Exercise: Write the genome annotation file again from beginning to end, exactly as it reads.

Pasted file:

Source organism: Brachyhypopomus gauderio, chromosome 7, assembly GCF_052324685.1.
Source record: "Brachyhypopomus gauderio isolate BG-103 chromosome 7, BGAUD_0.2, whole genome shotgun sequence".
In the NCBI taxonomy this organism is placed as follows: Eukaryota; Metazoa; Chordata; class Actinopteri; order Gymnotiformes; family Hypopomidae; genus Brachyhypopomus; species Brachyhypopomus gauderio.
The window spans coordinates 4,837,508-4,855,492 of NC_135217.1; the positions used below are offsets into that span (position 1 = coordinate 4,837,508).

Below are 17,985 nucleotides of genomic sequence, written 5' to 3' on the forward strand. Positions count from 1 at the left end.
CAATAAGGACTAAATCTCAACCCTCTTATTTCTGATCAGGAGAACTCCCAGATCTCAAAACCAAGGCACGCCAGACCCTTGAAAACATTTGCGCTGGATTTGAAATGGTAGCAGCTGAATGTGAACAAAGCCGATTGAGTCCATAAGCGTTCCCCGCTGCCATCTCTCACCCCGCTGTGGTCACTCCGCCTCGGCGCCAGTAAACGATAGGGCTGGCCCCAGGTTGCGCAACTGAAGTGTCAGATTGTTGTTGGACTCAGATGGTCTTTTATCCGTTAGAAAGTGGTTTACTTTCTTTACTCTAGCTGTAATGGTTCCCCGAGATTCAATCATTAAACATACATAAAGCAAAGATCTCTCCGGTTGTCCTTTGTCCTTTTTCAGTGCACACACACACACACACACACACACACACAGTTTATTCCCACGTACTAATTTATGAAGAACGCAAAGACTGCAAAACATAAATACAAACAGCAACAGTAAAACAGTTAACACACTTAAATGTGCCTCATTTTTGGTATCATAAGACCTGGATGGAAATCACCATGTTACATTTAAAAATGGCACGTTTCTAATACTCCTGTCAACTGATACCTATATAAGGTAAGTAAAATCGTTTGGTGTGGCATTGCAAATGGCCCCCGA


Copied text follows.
Source organism: Brachyhypopomus gauderio, chromosome 7, assembly GCF_052324685.1.
Source record: "Brachyhypopomus gauderio isolate BG-103 chromosome 7, BGAUD_0.2, whole genome shotgun sequence".
In the NCBI taxonomy this organism is placed as follows: Eukaryota; Metazoa; Chordata; class Actinopteri; order Gymnotiformes; family Hypopomidae; genus Brachyhypopomus; species Brachyhypopomus gauderio.
The window spans coordinates 4,837,508-4,855,492 of NC_135217.1; the positions used below are offsets into that span (position 1 = coordinate 4,837,508).

Below are 17,985 nucleotides of genomic sequence, written 5' to 3' on the forward strand. Positions count from 1 at the left end.
CAATAAGGACTAAATCTCAACCCTCTTATTTCTGATCAGGAGAACTCCCAGATCTCAAAACCAAGGCACGCCAGACCCTTGAAAACATTTGCGCTGGATTTGAAATGGTAGCAGCTGAATGTGAACAAAGCCGATTGAGTCCATAAGCGTTCCCCGCTGCCATCTCTCACCCCGCTGTGGTCACTCCGCCTCGGCGCCAGTAAACGATAGGGCTGGCCCCAGGTTGCGCAACTGAAGTGTCAGATTGTTGTTGGACTCAGATGGTCTTTTATCCGTTAGAAAGTGGTTTACTTTCTTTACTCTAGCTGTAATGGTTCCCCGAGATTCAATCATTAAACATACATAAAGCAAAGATCTCTCCGGTTGTCCTTTGTCCTTTTTCAGTGCACACACACACACACACACACACACACACAGTTTATTCCCACGTACTAATTTATGAAGAACGCAAAGACTGCAAAACATAAATACAAACAGCAACAGTAAAACAGTTAACACACTTAAATGTGCCTCATTTTTGGTATCATAAGACCTGGATGGAAATCACCATGTTACATTTAAAAATGGCACGTTTCTAATACTCCTGTCAACTGATACCTATATAAGGTAAGTAAAATCGTTTGGTGTGGCATTGCAAATGGCCCCCGA